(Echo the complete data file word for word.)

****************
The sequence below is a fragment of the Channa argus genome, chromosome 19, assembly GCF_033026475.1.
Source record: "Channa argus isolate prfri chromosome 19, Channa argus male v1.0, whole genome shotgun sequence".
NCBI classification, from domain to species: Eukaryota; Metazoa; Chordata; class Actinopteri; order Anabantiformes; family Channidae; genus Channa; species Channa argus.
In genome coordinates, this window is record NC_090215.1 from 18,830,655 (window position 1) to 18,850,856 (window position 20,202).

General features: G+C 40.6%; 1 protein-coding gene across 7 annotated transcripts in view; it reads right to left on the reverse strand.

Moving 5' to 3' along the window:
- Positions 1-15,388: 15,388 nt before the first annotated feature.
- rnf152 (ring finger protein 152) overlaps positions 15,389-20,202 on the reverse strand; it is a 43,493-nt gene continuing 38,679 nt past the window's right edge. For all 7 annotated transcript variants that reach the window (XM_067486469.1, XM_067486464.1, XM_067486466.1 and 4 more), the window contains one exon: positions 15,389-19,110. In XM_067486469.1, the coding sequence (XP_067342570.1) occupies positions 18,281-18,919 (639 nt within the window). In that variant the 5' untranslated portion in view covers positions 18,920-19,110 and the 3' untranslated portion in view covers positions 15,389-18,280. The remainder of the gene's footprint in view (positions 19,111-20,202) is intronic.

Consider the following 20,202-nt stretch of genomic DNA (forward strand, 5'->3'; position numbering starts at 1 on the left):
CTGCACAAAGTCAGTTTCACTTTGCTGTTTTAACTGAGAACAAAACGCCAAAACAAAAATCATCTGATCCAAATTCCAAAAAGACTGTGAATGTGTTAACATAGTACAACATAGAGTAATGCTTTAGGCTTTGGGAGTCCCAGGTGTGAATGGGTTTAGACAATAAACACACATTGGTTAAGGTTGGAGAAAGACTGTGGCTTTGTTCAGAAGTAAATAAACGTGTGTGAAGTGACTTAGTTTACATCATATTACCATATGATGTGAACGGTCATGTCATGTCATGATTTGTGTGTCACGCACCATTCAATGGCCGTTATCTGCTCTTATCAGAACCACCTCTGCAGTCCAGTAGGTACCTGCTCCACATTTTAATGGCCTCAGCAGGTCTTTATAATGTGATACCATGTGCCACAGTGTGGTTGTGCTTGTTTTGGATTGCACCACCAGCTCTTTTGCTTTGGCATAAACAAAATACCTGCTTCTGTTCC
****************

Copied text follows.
The sequence below is a fragment of the Channa argus genome, chromosome 19, assembly GCF_033026475.1.
Source record: "Channa argus isolate prfri chromosome 19, Channa argus male v1.0, whole genome shotgun sequence".
NCBI classification, from domain to species: Eukaryota; Metazoa; Chordata; class Actinopteri; order Anabantiformes; family Channidae; genus Channa; species Channa argus.
In genome coordinates, this window is record NC_090215.1 from 18,830,655 (window position 1) to 18,850,856 (window position 20,202).

General features: G+C 40.6%; 1 protein-coding gene across 7 annotated transcripts in view; it reads right to left on the reverse strand.

Moving 5' to 3' along the window:
- Positions 1-15,388: 15,388 nt before the first annotated feature.
- rnf152 (ring finger protein 152) overlaps positions 15,389-20,202 on the reverse strand; it is a 43,493-nt gene continuing 38,679 nt past the window's right edge. For all 7 annotated transcript variants that reach the window (XM_067486469.1, XM_067486464.1, XM_067486466.1 and 4 more), the window contains one exon: positions 15,389-19,110. In XM_067486469.1, the coding sequence (XP_067342570.1) occupies positions 18,281-18,919 (639 nt within the window). In that variant the 5' untranslated portion in view covers positions 18,920-19,110 and the 3' untranslated portion in view covers positions 15,389-18,280. The remainder of the gene's footprint in view (positions 19,111-20,202) is intronic.

Consider the following 20,202-nt stretch of genomic DNA (forward strand, 5'->3'; position numbering starts at 1 on the left):
CTGCACAAAGTCAGTTTCACTTTGCTGTTTTAACTGAGAACAAAACGCCAAAACAAAAATCATCTGATCCAAATTCCAAAAAGACTGTGAATGTGTTAACATAGTACAACATAGAGTAATGCTTTAGGCTTTGGGAGTCCCAGGTGTGAATGGGTTTAGACAATAAACACACATTGGTTAAGGTTGGAGAAAGACTGTGGCTTTGTTCAGAAGTAAATAAACGTGTGTGAAGTGACTTAGTTTACATCATATTACCATATGATGTGAACGGTCATGTCATGTCATGATTTGTGTGTCACGCACCATTCAATGGCCGTTATCTGCTCTTATCAGAACCACCTCTGCAGTCCAGTAGGTACCTGCTCCACATTTTAATGGCCTCAGCAGGTCTTTATAATGTGATACCATGTGCCACAGTGTGGTTGTGCTTGTTTTGGATTGCACCACCAGCTCTTTTGCTTTGGCATAAACAAAATACCTGCTTCTGTTCC